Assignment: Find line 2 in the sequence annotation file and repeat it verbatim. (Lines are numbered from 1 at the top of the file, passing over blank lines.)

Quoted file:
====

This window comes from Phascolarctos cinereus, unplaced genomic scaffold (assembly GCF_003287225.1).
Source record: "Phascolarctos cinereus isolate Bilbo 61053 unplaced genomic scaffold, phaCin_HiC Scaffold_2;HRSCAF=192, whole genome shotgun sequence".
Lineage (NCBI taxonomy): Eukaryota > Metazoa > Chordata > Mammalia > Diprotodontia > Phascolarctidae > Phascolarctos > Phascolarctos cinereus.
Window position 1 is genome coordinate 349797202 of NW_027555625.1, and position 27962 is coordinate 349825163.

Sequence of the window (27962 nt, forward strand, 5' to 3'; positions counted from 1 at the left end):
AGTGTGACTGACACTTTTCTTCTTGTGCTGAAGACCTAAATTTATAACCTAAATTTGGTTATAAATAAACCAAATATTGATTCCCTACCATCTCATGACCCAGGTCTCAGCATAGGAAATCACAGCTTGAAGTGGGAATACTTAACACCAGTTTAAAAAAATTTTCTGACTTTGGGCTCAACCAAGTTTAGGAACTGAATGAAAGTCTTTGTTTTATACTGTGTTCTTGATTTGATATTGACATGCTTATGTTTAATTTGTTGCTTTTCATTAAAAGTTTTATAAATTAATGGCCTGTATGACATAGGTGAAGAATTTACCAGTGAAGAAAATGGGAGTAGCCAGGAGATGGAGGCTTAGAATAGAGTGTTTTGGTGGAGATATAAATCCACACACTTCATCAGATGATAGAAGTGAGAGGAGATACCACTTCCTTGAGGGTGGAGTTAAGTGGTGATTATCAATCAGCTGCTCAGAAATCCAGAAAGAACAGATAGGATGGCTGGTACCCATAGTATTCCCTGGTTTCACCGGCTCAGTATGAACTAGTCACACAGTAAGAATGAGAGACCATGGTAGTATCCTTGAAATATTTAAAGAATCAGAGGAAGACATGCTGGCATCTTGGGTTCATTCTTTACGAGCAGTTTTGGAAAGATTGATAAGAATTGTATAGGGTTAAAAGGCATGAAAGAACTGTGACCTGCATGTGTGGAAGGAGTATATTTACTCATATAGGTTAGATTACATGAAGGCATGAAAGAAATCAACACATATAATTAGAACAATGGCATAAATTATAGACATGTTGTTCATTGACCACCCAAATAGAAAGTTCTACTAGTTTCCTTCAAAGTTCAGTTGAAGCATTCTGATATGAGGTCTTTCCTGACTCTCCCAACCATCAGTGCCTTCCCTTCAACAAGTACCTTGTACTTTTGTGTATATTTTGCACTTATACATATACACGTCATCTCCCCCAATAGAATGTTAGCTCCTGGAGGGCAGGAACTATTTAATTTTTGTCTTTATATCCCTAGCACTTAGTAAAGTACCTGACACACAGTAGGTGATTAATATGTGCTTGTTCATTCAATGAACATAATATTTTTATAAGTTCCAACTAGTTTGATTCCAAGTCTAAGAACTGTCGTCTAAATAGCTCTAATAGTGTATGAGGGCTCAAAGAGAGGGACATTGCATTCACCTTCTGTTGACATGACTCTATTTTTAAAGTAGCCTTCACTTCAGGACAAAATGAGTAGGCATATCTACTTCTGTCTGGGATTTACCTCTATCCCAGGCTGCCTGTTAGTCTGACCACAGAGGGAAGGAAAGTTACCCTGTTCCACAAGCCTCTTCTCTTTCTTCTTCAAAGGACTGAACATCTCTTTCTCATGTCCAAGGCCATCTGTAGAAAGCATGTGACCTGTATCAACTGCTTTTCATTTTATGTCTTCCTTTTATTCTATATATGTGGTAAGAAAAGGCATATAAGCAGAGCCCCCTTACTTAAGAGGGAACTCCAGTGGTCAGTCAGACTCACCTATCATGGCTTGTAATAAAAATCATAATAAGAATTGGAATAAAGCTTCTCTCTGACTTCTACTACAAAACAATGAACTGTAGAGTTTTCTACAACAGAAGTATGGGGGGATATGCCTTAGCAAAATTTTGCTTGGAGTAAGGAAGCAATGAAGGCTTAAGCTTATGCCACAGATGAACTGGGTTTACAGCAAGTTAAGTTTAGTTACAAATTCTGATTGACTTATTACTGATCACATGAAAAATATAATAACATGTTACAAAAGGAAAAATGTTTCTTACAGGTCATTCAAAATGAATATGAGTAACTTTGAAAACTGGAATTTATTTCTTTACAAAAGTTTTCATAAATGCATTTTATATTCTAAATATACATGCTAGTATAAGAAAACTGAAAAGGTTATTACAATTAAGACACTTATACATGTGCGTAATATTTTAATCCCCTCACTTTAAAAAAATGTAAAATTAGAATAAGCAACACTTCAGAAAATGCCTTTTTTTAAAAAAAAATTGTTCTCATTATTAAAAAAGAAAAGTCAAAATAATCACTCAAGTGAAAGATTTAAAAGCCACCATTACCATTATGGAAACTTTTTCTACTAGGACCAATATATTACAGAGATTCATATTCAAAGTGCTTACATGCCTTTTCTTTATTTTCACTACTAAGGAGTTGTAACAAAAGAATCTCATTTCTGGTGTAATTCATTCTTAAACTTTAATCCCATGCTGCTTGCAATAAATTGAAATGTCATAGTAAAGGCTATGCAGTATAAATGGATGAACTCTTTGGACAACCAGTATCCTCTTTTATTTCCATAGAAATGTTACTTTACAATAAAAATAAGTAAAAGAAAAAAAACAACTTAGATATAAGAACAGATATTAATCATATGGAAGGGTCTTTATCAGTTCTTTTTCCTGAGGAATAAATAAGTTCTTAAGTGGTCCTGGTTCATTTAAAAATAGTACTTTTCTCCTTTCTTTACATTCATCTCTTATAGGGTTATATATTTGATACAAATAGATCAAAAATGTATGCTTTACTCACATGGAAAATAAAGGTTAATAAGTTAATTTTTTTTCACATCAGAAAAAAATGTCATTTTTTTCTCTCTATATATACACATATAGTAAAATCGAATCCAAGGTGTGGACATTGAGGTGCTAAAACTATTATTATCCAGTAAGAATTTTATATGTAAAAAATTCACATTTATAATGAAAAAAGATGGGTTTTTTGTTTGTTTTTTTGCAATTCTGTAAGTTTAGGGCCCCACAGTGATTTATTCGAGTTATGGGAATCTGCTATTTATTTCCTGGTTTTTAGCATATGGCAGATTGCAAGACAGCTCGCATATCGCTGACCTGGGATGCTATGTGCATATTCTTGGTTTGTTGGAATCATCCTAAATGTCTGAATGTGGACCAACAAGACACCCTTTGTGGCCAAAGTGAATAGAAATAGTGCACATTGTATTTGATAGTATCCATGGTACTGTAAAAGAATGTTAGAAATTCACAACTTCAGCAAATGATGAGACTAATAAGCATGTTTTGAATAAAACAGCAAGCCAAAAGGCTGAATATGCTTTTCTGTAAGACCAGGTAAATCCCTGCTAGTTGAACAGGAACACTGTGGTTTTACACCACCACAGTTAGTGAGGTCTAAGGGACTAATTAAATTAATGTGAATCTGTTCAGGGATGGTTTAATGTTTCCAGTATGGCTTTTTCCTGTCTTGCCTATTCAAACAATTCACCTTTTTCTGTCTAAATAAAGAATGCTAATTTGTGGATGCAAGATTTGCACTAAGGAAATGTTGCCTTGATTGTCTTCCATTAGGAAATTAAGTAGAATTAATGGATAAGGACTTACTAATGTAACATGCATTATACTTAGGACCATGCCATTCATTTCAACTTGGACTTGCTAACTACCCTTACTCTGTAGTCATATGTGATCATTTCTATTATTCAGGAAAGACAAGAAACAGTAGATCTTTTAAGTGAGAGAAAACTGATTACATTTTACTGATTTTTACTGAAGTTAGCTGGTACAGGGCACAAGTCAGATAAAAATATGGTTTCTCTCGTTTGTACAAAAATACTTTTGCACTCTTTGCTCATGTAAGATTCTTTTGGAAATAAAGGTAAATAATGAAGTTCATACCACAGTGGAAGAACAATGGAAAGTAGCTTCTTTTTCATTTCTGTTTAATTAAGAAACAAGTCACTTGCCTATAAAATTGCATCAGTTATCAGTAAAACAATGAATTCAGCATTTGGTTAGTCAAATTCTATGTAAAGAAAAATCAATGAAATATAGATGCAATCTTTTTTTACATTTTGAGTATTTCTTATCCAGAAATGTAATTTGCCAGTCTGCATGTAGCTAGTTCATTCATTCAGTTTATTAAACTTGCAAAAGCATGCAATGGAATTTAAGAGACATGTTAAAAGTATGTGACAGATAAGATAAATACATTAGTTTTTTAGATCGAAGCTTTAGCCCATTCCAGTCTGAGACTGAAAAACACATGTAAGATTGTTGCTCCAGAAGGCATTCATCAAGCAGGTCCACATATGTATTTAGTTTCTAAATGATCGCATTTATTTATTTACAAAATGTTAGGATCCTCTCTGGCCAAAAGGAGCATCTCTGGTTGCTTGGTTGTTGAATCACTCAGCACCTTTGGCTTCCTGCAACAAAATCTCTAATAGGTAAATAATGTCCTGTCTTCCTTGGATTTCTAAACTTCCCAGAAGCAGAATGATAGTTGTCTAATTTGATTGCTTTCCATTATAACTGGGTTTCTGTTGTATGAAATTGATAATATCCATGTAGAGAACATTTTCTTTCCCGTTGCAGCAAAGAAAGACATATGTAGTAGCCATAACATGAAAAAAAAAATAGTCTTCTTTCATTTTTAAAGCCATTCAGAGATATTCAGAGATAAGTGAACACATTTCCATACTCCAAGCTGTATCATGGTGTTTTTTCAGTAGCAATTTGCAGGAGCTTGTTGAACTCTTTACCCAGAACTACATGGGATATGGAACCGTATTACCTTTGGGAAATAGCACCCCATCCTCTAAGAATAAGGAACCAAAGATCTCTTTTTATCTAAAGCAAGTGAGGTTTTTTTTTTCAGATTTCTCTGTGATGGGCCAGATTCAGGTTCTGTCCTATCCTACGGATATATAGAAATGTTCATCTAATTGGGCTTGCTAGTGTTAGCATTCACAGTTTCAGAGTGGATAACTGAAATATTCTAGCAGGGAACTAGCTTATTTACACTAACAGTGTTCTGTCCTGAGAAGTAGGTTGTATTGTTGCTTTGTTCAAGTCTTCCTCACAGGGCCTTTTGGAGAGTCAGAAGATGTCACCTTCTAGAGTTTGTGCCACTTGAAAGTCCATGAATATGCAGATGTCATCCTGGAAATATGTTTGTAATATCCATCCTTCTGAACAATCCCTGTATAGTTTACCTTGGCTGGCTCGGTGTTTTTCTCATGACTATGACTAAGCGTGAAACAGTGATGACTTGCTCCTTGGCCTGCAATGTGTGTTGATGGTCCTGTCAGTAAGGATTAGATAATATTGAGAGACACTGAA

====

Source record: "Phascolarctos cinereus isolate Bilbo 61053 unplaced genomic scaffold, phaCin_HiC Scaffold_2;HRSCAF=192, whole genome shotgun sequence".